20 September 2019


Samuel Ross is crowned the Hublot Design Prize 2019 Winner
Hublot Design Prize

The aim: to promote creativity
Born from the on-going friendship between Hublot’s Chairman Jean-Claude Biver and Pierre Keller (former director of Lausanne University of Art and Design, ECAL), the Hublot Design Prize was created in 2015 to celebrate the ten-year anniversary of the launch of the iconic Big Bang model, and highlights the work of the designers of tomorrow.

Large-scale exposure
The specific aim of the HUBLOT DESIGN PRIZE is to provide an already accomplished designer with a platform to launch and increase the exposure of their work, a career boost so that, one day, they will rank amongst the great names in design.

A dual selection principle
An independent jury is formed of three experts from the field of contemporary design - each of whom put forward five candidates. In total, 20 entries were submitted, including five put forward by the late Pierre Keller (4th member of the Jury and Chairman of the prize) and six finalists were selected to present their creations. One of them is crowned the winner, and, for this year only, the Jury reserves the right to award the "Pierre Keller Award" to another finalist.

“An expression of the deep friendship I have always shared with Pierre Keller, to which the Prize owes its very existence, this year’s edition includes the last selection he made. Hublot has been synonymous with design and innovation since it was founded in 1980. It is a natural step for us to join forces with all the universes that create turning points, write history and change the world. To inspire, influence, support, pass on, so that the act of creating continues. This is the aim of the Hublot Design Prize – to showcase promising designers from around the world; reward experimental, pioneering and out of the ordinary projects that employ innovative techniques and materials, and new technologies. And above all, a meaningful design that forms part of a social and environmental approach. Giving meaning to the act of creating!”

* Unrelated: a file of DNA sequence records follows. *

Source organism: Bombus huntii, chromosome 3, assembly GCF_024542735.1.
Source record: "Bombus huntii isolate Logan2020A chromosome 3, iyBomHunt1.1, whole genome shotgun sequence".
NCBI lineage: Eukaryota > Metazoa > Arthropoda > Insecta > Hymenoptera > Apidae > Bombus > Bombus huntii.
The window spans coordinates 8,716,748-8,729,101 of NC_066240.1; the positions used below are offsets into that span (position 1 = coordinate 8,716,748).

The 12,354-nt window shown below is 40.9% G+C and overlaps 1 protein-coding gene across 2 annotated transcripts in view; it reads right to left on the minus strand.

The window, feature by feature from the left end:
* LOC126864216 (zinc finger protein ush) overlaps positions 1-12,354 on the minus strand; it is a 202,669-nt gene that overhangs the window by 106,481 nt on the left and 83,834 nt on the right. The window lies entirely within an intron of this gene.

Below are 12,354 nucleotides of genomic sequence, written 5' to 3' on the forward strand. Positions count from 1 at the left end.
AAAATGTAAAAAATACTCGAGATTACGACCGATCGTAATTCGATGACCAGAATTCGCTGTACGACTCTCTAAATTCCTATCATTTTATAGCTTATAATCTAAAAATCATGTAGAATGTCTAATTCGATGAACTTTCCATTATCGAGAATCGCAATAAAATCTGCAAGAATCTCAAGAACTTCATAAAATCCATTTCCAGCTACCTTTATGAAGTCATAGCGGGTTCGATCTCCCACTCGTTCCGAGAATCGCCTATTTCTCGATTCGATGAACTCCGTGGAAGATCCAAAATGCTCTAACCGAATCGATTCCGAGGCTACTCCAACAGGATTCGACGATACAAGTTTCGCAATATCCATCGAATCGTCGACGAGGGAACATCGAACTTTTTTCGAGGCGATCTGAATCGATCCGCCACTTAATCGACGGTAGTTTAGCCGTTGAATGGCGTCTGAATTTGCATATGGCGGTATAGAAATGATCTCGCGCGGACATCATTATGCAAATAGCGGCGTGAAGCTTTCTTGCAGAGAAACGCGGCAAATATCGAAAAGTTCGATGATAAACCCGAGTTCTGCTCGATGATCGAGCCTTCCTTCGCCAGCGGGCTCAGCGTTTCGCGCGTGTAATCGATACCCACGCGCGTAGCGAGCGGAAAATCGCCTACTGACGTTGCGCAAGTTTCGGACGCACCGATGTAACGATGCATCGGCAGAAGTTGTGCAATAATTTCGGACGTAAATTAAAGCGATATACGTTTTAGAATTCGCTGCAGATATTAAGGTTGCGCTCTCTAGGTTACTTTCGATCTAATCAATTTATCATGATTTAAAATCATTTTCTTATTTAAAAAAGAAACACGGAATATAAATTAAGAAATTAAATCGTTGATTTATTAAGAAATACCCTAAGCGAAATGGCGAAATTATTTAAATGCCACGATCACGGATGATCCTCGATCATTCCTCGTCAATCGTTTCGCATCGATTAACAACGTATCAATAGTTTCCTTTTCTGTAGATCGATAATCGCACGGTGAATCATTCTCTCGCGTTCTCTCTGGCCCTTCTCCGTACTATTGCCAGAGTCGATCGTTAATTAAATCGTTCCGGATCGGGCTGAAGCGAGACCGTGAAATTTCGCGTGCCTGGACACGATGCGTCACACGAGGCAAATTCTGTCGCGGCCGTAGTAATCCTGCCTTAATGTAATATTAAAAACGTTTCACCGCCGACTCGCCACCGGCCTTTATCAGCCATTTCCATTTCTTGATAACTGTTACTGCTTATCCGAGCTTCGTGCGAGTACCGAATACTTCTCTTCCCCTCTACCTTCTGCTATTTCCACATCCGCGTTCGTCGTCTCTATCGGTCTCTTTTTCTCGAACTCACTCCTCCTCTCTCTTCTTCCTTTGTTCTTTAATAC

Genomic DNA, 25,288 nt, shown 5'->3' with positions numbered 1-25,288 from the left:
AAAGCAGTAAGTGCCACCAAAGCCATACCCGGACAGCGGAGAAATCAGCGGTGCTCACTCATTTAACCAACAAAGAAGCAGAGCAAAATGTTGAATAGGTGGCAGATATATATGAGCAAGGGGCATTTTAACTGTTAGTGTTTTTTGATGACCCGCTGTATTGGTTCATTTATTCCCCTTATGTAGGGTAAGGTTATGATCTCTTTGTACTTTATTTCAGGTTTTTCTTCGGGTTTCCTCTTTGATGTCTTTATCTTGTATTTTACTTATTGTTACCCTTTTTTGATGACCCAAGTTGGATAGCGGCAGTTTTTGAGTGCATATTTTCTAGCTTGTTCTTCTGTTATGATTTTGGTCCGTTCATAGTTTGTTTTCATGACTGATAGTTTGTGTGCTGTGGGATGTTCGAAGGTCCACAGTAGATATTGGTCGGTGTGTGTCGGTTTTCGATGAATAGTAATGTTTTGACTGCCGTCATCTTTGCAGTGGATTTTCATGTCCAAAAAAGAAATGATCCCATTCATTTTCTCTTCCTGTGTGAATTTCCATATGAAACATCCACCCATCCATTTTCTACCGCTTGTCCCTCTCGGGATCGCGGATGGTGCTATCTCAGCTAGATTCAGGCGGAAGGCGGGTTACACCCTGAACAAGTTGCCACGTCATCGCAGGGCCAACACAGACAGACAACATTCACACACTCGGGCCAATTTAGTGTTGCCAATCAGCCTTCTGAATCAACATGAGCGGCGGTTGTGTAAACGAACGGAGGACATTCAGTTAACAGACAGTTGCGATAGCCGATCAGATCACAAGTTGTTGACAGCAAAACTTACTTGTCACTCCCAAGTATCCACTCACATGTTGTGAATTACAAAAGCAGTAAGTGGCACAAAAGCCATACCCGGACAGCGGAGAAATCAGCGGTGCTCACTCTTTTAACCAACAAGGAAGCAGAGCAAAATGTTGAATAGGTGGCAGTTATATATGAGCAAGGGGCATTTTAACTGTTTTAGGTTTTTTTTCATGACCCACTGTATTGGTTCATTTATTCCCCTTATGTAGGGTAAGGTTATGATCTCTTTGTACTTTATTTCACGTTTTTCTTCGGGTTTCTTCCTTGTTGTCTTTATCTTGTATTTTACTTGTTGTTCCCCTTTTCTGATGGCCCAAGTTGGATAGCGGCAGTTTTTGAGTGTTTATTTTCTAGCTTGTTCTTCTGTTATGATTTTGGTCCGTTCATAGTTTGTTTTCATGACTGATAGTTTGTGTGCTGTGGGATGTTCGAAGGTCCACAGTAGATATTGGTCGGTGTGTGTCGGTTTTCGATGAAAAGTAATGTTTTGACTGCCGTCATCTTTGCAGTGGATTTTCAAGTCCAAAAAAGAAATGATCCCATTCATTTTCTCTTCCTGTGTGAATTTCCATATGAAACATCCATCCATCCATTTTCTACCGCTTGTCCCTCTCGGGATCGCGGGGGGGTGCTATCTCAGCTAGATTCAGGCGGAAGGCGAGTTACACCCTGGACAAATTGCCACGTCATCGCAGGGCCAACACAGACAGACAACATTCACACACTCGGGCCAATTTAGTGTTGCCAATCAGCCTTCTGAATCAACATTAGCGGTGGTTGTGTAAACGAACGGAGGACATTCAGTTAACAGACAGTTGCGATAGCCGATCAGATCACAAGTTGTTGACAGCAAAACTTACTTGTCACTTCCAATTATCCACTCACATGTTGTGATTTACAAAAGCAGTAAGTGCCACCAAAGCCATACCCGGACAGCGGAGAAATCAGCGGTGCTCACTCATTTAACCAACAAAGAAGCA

Ricardo Guadalupe


Six designers with different, innovative and exploratory forms of expression have turned the 5th edition of the HUBLOT DESIGN PRIZE into a truly sensory experience, one imbued with meaning.

They contemplate, distract, interact with the public and undeniably arouse emotions through a beam of light, an unexpected curve, a surprising texture or colour.

Each of these talents has a particular way of projecting their own vision of the world, reclaiming the alphabet of design rewritten at their leisure, a reflection on our environments, our internal lives, our relationship with discovery or our identity.

This year, true to their desire to showcase the young creative guard, HUBLOT gives prominence to experimentation that has meaning, is playful and responsible, and that serves people, demonstrating a real openness towards cultures and universal rites before reinterpreting these through the prism of our current usage, or provoking deep questions on the place man occupies between dream and reality, the imaginary and our eco-responsibility.

In the same way as HUBLOT explores the field of hybrids, combining rubber with the most precious metals in a range of infinite variations for its ultra-sophisticated chronographs, Dimitri Bähler, Mae Ling J.Lokko, Pinaffo & Pluvinage, Shigeki Fujishiro, Than Hussein Clark and Samuel Ross each innovate in turn with their exploration of offbeat, quirky, recycled ideas and materials, to create a new world in which revisited uses and functions offer the audience a number of aesthetic and interactive experiences where meaning is used to awaken our senses.

For this 5th edition, the HUBLOT DESIGN PRIZE 2019 rewards the work of Samuel Ross and the “Pierre Keller Award” goes to Marion Pinaffo & Raphaël Pluvinage.

Samuel was chosen for his incredible energy, the remarkable collaborative approach to his work; combining object design, social design and garment design, and his ability to use them as mediums of connectivity. Through his practice as a fashion designer in streetwear and industrial design, Samuel continues to reach a wider society through his innovative work.

Regarding the “Pierre Keller Award”, the jury was incredibly touched by the extraordinary book produced by Marion Pinaffo and Raphaël Pluvinage. The Swiss artist Paul Klee says that “art makes the invisible visible”. The panel of three were impressed by how Marion and Raphaël managed to convey complex themes at the heart of contemporary society in a very illustrative way.